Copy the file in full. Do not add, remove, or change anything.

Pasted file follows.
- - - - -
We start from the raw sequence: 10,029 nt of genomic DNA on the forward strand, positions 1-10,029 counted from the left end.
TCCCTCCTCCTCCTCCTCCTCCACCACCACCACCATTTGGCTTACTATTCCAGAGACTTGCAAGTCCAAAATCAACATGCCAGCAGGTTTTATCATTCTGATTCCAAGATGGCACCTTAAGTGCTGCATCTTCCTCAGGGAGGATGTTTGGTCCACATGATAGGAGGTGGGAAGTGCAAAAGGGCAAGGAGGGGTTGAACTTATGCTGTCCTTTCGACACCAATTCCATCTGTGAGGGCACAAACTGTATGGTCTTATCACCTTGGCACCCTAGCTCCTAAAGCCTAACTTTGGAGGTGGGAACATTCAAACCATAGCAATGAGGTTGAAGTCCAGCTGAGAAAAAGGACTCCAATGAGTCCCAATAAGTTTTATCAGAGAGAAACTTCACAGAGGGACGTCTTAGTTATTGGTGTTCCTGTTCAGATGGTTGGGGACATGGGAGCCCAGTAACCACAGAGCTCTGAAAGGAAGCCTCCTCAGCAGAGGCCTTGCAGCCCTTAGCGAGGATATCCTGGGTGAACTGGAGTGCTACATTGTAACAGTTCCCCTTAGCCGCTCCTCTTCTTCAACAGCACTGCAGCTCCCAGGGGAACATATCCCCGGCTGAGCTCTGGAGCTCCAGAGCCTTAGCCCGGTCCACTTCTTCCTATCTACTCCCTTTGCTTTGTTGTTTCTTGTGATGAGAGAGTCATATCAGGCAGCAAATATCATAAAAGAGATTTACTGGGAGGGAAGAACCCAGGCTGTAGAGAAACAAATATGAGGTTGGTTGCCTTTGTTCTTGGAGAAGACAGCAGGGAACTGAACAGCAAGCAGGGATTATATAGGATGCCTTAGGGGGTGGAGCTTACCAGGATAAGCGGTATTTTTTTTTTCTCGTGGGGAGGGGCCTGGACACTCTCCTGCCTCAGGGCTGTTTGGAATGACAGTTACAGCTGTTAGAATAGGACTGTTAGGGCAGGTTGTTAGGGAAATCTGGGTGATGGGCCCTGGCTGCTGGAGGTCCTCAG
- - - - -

We start from the raw sequence: 10,029 nt of genomic DNA on the forward strand, positions 1-10,029 counted from the left end.
TCCCTCCTCCTCCTCCTCCTCCACCACCACCACCATTTGGCTTACTATTCCAGAGACTTGCAAGTCCAAAATCAACATGCCAGCAGGTTTTATCATTCTGATTCCAAGATGGCACCTTAAGTGCTGCATCTTCCTCAGGGAGGATGTTTGGTCCACATGATAGGAGGTGGGAAGTGCAAAAGGGCAAGGAGGGGTTGAACTTATGCTGTCCTTTCGACACCAATTCCATCTGTGAGGGCACAAACTGTATGGTCTTATCACCTTGGCACCCTAGCTCCTAAAGCCTAACTTTGGAGGTGGGAACATTCAAACCATAGCAATGAGGTTGAAGTCCAGCTGAGAAAAAGGACTCCAATGAGTCCCAATAAGTTTTATCAGAGAGAAACTTCACAGAGGGACGTCTTAGTTATTGGTGTTCCTGTTCAGATGGTTGGGGACATGGGAGCCCAGTAACCACAGAGCTCTGAAAGGAAGCCTCCTCAGCAGAGGCCTTGCAGCCCTTAGCGAGGATATCCTGGGTGAACTGGAGTGCTACATTGTAACAGTTCCCCTTAGCCGCTCCTCTTCTTCAACAGCACTGCAGCTCCCAGGGGAACATATCCCCGGCTGAGCTCTGGAGCTCCAGAGCCTTAGCCCGGTCCACTTCTTCCTATCTACTCCCTTTGCTTTGTTGTTTCTTGTGATGAGAGAGTCATATCAGGCAGCAAATATCATAAAAGAGATTTACTGGGAGGGAAGAACCCAGGCTGTAGAGAAACAAATATGAGGTTGGTTGCCTTTGTTCTTGGAGAAGACAGCAGGGAACTGAACAGCAAGCAGGGATTATATAGGATGCCTTAGGGGGTGGAGCTTACCAGGATAAGCGGTATTTTTTTTTTCTCGTGGGGAGGGGCCTGGACACTCTCCTGCCTCAGGGCTGTTTGGAATGACAGTTACAGCTGTTAGAATAGGACTGTTAGGGCAGGTTGTTAGGGAAATCTGGGTGATGGGCCCTGGCTGCTGGAGGTCCTCAG